How I learned to Die
When I was five, my mother invited me to sit with her while Uncle Albert died. Perhaps this sounds peculiar and outlandish for a mom to offer a child this invitation. She whispered, “Now, watch closely, Uncle Albert is making peace with his Maker.” I watched intently because from my five year old perspective, it just looked like he was sleeping. Mamma said it was important to sit with the dying because it was part of our living.
As a child, I remember friends and family calling Mamma to sit with them while their spouse or friend was dying. She was an early hospice model. It diminished any fear of dying within me. I recall when I was a young teen sitting with Mamma while another uncle died. We watched and prayed and reminded him we were by his side. I remember feeling God all about the room. She had taught me well that dying was part of our life’s journey.
Through my adult years, I found myself following her example of sitting with the dying. Sometime I would hurt so much for my friend that was dying because their families were afraid. Even when I sat with my dear father-in-law , Hank, I realized my husband and his mother were at a loss as what to expect and do. I read Hank Psalms, prayed with him , and told him all the times he had helped me and taught me. I encouraged the family to do the same. As they shared favorite stories with him, I typed furiously to record each memory. Then, the time came for quietness. The time came for the light to start slipping slowly into Hank’s view. I cherish the memory of leading him to that light and assuring him his cancer pain would soon be gone. I beckoned him into the light and watched him make peace with his Creator.
Strangely enough, when my wonderful step-dad was dying, my mother commissioned me, "Sit with Foster and help him.” She had nursed him for two years in his battle with cancer. She would visit the room periodically but did not stay for the entire journey. She was hurting so much she didn’t want to disturb his peace and reckoning time. My sister and I sang hymns to him and told him stories of how he had changed our lives. We told him how much we loved him and how good he was. I asked him if he wanted me to pray and release his spirit to squeeze my hand. He did, and I put on my tap shoes. Yep, I tapped and sang his favorite song, “I’ll Fly Away O` Glory.” I think I detected a slight smile on that still day. Then, I saw the sunset was coming, and I asked God to release his spirit unto Him. Foster relinquished his earthly body and stepped gently into the sunset. It was a beautiful time with Jesus.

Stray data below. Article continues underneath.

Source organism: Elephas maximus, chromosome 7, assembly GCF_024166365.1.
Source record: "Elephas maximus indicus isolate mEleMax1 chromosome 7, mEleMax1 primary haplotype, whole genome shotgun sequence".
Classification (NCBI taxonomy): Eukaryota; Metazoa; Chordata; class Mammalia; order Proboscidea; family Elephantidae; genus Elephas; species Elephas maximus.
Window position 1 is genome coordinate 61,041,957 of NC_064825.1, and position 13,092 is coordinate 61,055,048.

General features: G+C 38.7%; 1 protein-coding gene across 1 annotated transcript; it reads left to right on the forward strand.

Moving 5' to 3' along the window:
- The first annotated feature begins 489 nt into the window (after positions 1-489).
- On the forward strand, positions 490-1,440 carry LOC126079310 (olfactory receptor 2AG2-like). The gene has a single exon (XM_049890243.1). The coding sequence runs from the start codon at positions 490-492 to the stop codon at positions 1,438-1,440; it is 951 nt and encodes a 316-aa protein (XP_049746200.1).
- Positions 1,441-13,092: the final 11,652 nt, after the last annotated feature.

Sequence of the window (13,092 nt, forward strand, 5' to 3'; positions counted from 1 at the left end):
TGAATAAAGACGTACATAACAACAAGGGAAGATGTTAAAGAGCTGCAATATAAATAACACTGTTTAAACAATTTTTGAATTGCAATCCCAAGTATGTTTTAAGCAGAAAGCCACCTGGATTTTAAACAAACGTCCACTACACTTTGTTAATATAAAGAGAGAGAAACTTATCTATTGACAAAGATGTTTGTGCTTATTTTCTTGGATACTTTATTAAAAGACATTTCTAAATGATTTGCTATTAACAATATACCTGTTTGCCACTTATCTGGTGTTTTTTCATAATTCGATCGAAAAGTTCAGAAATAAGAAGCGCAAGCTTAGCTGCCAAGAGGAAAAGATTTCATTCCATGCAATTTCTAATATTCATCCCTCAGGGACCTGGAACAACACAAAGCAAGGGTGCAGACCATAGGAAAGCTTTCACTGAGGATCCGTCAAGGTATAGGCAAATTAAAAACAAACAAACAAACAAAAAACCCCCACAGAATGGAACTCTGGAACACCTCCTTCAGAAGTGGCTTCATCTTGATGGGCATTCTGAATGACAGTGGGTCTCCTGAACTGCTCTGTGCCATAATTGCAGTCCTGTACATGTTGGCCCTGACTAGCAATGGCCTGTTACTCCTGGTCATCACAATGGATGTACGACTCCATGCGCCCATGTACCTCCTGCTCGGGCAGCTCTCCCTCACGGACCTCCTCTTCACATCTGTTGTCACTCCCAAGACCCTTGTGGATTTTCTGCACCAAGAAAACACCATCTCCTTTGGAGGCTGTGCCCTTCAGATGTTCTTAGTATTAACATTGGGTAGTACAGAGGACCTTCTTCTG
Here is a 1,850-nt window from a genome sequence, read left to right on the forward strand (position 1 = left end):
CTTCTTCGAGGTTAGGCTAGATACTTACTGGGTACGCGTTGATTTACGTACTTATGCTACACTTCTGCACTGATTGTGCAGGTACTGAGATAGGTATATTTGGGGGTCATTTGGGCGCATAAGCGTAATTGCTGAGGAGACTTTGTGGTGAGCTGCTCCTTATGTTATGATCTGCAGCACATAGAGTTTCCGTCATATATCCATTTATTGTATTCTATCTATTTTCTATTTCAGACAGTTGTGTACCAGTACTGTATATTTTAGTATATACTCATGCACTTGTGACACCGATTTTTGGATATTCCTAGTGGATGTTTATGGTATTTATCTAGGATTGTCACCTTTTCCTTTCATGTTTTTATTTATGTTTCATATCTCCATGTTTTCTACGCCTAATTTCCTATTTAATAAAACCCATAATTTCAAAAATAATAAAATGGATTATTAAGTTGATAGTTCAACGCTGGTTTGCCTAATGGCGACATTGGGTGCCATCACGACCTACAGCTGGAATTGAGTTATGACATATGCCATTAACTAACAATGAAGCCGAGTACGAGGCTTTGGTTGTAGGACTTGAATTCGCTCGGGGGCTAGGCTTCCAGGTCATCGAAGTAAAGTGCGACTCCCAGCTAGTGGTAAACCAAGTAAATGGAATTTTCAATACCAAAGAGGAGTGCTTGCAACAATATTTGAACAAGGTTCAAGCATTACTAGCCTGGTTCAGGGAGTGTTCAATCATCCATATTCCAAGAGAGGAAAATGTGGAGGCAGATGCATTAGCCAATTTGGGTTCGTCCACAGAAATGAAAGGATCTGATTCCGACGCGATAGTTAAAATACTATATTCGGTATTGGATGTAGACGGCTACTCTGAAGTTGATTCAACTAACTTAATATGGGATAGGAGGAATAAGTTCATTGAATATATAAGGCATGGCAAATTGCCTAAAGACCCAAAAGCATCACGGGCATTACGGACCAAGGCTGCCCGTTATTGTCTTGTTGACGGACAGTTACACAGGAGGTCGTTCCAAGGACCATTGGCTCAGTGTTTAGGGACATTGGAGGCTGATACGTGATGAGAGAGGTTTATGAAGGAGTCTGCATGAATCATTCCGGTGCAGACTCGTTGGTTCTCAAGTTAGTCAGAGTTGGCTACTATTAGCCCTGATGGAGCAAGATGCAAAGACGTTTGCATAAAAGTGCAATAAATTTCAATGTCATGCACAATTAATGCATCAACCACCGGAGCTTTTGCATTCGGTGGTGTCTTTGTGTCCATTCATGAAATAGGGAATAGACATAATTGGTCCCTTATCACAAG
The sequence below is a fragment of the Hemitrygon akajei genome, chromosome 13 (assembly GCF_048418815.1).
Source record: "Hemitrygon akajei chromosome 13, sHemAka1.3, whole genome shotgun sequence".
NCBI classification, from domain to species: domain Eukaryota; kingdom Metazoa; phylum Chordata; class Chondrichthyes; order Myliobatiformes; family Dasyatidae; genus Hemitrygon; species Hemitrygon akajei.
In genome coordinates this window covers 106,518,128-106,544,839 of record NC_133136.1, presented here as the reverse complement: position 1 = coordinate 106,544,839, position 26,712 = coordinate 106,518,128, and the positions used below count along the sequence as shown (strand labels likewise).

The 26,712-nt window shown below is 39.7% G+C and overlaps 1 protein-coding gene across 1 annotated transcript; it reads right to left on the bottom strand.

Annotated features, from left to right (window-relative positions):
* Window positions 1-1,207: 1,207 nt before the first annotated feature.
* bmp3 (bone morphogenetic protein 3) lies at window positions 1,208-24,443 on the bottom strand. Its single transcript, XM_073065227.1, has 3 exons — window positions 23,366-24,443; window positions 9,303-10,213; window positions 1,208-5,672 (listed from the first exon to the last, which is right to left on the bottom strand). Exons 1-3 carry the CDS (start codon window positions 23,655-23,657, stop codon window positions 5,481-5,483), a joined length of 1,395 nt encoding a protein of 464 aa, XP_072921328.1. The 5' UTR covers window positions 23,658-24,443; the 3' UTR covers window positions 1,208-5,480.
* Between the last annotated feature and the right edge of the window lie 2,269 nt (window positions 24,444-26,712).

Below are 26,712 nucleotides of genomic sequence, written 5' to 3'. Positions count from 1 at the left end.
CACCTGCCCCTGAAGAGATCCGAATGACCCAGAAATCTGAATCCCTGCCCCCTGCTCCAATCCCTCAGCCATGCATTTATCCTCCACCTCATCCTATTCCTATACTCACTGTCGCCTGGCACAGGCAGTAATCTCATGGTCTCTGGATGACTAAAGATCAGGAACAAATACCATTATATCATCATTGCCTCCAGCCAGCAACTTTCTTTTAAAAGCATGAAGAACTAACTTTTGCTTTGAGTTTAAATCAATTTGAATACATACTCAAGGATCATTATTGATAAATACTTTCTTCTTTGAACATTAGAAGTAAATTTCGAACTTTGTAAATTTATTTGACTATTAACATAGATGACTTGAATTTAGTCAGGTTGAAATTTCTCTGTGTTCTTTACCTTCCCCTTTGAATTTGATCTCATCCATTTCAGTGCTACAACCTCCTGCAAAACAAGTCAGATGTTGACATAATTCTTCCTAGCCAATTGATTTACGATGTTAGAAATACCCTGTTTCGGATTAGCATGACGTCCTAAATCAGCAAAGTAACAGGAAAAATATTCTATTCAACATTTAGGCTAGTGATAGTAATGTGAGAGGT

I have been sitting with the dying for sixty years now. As I sat with my mother in her last hours, I recollected her former teaching, “Always tell them you will be here with them.” I told Mamma I would be at her side until she stepped over into the heavenly gates. I watched her make peace and sat languished hours by her side because her heart was strong, and she seemed to have a last purpose in her dying. Nurses and caregivers would stand in her door and listen to me read scripture and pray. Mamma lingered for two days making right her soul. My sister and I told her how much we loved her and shared childhood memories. I remember distinctly when she grew still in body and God was near. I said, “Ah, you see His face, Mamma. You are smiling. Go ahead and I will see you in our future. Go ahead, step into His glorious path.” She too softly left this earth.
I share these stories because I want to alleviate fears of dying and make others realize that they too might be a tool of comfort in helping a loved one step over. Do not fear because God is there in His entire splendor. It is a magnificent time of closure and a miracle time of entering the door of eternity.